Copernicus, the manufacturer thereof, also offers DNA and Botany versions of the same tape, all at around $13 list.

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Doing it from Pole to Pole

When’s the last time that happened?

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An Arr-free zone

“There is no point,” says Roger, “to Talk Like A Pirate Day.”

This, of course, is true. However, it does give me the opportunity to trot out a favorite comedy bit: “The Pirate Alphabet,” from Michael Nesmith’s 1981 comedy video Elephant Parts, which I still have on LaserDisc.

You’d be surprised how many of these letters aren’t R.

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First cud is the deepest

Looks like Ronald Reagan called this one right on the nose:

Argentina’s National Institute for Agricultural Technology (INTA) has invented a way to convert cow flatulence into usable energy, and it involves putting a plastic backpack on a cow.

According to the Environmental Protection Agency, cow flatulence and burping, accounts for 5.5 million metric tons of methane per year in the United States, that’s 20% of total US methane emissions.

Yeah, but how much is that per cow?

According to the INTA experimentation, tubes run from the backpack into the cows’ rumen (or biggest digestive tract). They extract about 300 liters of methane a day, which is enough to run a car or a fridge for about 24 hours.

I’m guessing really large fridge or really small car.

I’m still not buying ketchup as a vegetable, though.

(Via Interested-Participant.)

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A two-octave range

I have always wondered — since the early 1970s or thereabouts, anyway — just how it was that Bernie Taupin could churn out the words first, and only then would Elton John come up with a melody to fit them.

I need no longer wonder:

(Via Maureen Johnson.)

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A ray of light in Sacramento

There exists an asinine little bit of legal smugfuckery known as the Non- Disparagement Clause, usually sneaked into the smallest available type way down the page(s) in the contract you don’t have time to read in the first place. Examples thereof:

First there was the lawsuit of KlearGear.com’s non-disparagement clause, which tried to slap customers with $3,500 penalties if they complain about a purchase in a public forum. The clause was buried two pages deep on the site’s Terms of Sale, where no reasonable person would be expected to find it. A customer sued the site after being hit with the fee and the retailer was ordered to pay $306,000 in damages.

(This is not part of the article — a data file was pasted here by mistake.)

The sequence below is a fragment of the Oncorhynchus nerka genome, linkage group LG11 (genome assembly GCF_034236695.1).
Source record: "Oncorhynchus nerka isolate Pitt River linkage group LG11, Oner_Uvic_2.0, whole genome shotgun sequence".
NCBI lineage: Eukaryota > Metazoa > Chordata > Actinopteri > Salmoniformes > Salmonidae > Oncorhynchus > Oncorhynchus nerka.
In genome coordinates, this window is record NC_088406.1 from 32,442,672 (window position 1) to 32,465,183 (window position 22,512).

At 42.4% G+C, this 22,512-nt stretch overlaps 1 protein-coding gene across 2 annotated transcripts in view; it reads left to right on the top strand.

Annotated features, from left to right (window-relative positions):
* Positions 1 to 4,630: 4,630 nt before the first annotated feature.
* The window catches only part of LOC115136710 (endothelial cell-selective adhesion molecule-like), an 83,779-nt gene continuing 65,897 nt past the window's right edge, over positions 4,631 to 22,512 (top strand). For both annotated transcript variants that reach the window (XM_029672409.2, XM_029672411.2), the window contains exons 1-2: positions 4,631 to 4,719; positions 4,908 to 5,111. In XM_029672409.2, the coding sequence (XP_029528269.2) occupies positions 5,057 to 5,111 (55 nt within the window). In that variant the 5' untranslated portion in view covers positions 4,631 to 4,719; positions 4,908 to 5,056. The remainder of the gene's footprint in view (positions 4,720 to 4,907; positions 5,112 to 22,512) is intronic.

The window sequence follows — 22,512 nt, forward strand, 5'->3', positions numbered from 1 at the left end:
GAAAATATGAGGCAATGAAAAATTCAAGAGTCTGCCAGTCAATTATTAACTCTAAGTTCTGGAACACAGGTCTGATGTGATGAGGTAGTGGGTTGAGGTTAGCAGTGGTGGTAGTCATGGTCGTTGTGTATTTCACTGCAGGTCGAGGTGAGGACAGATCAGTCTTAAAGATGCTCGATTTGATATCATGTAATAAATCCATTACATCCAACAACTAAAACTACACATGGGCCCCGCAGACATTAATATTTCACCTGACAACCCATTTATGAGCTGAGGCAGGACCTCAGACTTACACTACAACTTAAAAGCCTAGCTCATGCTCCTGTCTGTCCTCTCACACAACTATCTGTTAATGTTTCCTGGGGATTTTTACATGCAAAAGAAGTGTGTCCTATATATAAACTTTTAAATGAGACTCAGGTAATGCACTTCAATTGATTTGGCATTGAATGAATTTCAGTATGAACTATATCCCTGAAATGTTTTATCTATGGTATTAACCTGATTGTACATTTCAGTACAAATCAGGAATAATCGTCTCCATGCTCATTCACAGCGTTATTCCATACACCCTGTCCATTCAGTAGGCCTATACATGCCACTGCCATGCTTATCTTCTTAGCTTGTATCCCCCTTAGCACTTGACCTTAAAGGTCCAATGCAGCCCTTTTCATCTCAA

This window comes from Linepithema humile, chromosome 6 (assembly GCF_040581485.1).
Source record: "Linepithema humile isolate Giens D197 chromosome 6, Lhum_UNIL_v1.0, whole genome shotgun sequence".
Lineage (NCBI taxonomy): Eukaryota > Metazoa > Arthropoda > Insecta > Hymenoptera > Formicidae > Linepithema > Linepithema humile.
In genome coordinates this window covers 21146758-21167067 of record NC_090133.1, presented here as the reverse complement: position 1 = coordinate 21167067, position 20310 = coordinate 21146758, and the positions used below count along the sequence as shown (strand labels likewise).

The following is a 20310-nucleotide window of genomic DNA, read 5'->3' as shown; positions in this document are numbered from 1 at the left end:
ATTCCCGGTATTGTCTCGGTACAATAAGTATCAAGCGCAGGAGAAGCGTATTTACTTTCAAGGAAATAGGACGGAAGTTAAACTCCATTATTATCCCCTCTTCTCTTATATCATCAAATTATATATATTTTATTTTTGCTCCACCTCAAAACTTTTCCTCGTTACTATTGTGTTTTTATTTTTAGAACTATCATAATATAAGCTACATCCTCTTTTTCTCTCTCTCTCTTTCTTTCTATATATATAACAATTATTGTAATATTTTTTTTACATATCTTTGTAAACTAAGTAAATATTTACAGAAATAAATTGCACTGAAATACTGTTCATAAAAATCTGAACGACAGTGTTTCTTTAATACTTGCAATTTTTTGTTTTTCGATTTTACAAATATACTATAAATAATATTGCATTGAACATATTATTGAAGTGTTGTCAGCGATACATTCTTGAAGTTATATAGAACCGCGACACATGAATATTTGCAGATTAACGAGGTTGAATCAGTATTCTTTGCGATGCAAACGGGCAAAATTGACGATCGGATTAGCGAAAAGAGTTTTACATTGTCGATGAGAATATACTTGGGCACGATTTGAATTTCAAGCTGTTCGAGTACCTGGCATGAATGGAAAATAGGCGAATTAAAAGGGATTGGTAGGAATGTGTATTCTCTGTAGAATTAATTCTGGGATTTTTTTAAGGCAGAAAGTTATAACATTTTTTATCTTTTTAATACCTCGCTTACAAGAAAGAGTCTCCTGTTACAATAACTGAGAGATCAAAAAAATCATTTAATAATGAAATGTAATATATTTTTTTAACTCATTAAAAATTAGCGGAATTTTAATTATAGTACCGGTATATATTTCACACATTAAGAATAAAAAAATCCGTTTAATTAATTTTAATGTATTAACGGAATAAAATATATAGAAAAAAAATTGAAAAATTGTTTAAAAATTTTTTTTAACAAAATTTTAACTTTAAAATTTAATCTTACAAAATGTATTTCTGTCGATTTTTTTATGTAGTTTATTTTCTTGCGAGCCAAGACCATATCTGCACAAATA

More recently, a customer of a very sketchy site called Accessory Outlet sued because its Terms of Sale … include a non-disparagement clause that charges customers $250 for even threatening to complain online or to issue a credit card chargeback.

This sort of crap is now illegal in the Golden State:

California Governor Jerry Brown recently signed off on a piece of legislation that will make it illegal to try to enforce one of these silly clauses against a California consumer starting in 2015.

Violating the California law will result in penalties of up to $2,500 for the first instance, and up to $5,000 for each subsequent violation. If a customer can prove that it is [a] “willful, intentional, or reckless violation” they can be awarded a civil penalty not to exceed $10,000.

The other 56 states should do likewise at their earliest convenience.

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Acts to grind

If you’ve ever told yourself “I just can’t get into opera,” here’s a handy guide to make it easier for you:

Anatomy of Operas

(Via the Facebook page of San Francisco classical station KDFC.)

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There was always the need

Even if Londoners of the Thirties didn’t know @jack:

I wonder how, or if, they checked it for spam.

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Future dark

Carly Simon, 1972: “You flew your Learjet up to Nova Scotia / To see the total eclipse of the sun.”

Yours truly, 2017: I’m driving my Infiniti (or whatever) up to Kansas City to see the total eclipse of the sun:

This is truly a great American eclipse because for the first time in 99 years, totality will sweep the nation from the Pacific to the Atlantic. Nearly everyone in the 48 contiguous states can reach this total solar eclipse within one day’s drive.

I have family in the Kansas City area, and it’s right on the edge of totality. It’s a win/win proposition all around, and I’m sure Carly won’t mind.

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And I’ll bet it was cold

A remarkable archaeological find: